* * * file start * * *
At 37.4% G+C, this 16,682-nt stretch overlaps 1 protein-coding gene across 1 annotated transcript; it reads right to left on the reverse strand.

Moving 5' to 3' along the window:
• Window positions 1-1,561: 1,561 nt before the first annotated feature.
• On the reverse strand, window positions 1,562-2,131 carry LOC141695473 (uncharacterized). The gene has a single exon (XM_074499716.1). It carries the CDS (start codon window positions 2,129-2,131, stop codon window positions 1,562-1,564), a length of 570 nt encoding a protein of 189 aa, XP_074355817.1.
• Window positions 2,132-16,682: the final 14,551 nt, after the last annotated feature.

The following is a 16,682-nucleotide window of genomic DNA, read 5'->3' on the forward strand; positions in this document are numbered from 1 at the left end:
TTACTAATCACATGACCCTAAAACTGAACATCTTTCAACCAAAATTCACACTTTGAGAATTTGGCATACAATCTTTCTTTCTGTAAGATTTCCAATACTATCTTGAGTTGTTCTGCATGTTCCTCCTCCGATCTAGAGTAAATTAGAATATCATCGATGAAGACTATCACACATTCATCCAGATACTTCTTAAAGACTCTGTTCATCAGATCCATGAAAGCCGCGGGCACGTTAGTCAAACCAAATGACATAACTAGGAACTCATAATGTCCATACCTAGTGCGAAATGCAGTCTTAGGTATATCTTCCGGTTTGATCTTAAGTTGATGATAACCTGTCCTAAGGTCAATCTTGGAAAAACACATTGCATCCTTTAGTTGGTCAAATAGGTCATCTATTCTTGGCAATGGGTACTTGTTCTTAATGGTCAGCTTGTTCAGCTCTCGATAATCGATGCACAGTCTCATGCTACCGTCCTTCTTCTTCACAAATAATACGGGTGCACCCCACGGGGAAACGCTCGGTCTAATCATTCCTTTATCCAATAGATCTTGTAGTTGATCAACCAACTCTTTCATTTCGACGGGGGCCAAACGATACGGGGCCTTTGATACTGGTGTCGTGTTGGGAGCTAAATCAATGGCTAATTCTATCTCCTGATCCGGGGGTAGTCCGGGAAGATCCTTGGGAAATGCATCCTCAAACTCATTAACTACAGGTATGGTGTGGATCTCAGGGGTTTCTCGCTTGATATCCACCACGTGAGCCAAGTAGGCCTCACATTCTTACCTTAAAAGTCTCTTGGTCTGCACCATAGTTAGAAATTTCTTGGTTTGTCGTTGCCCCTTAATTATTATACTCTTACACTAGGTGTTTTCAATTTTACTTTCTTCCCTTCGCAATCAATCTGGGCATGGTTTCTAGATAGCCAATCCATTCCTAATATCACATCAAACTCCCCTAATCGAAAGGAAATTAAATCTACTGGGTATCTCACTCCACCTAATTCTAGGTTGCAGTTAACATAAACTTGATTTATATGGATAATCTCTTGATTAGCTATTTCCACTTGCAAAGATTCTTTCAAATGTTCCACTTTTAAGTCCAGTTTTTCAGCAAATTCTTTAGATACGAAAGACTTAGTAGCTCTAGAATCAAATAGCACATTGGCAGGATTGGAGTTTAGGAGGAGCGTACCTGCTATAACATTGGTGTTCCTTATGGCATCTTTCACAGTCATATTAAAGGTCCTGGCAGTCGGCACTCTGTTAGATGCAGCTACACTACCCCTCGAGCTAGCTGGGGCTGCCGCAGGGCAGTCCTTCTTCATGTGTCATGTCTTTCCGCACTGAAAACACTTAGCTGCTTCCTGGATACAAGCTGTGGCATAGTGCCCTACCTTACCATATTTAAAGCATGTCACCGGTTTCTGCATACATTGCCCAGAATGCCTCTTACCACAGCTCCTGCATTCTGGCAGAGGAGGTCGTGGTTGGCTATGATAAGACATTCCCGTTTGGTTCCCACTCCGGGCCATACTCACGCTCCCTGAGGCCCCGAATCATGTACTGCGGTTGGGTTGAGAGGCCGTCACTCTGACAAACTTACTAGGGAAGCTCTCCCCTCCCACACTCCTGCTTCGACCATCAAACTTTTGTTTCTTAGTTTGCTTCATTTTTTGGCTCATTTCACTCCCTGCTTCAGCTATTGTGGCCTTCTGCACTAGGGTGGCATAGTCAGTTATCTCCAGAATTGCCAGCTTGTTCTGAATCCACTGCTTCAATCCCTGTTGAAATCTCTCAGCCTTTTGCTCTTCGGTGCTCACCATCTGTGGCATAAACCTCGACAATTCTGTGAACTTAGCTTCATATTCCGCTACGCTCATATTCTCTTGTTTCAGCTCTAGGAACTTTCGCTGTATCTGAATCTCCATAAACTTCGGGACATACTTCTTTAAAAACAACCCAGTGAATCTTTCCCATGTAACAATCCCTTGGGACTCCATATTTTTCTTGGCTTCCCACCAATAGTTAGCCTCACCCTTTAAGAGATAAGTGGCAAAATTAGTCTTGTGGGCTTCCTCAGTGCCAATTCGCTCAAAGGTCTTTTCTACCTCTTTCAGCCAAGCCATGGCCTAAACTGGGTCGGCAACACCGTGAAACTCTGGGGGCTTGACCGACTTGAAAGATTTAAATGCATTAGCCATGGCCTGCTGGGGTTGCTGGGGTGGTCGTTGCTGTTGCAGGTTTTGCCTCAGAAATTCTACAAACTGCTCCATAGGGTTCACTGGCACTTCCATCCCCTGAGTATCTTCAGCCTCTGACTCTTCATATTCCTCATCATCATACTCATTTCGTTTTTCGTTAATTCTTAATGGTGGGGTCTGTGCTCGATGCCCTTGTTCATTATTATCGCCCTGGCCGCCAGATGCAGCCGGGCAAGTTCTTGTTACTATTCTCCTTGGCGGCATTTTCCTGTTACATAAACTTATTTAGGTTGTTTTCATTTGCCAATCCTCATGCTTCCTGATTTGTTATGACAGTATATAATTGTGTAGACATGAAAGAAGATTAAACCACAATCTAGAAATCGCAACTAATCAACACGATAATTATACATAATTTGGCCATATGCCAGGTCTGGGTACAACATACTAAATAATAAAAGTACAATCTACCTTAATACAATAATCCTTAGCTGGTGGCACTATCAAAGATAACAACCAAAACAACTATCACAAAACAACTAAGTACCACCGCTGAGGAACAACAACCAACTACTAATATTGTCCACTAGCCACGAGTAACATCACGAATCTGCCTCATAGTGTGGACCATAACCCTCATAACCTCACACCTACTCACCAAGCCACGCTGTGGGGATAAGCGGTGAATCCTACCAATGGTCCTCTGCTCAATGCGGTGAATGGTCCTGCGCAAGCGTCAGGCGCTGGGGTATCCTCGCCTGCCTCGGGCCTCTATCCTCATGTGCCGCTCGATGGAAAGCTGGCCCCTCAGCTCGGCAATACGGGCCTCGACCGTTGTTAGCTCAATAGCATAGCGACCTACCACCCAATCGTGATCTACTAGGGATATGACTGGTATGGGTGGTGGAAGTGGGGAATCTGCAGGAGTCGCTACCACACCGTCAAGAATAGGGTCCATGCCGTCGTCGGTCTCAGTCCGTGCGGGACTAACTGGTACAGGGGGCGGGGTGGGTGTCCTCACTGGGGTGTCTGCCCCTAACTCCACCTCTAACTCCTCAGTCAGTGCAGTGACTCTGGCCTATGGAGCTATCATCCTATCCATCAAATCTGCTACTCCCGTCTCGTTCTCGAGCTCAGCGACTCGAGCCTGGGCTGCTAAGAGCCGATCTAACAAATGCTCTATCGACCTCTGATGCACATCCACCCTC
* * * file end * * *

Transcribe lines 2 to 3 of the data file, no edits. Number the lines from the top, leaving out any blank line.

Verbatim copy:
Moving 5' to 3' along the window:
• Window positions 1-1,561: 1,561 nt before the first annotated feature.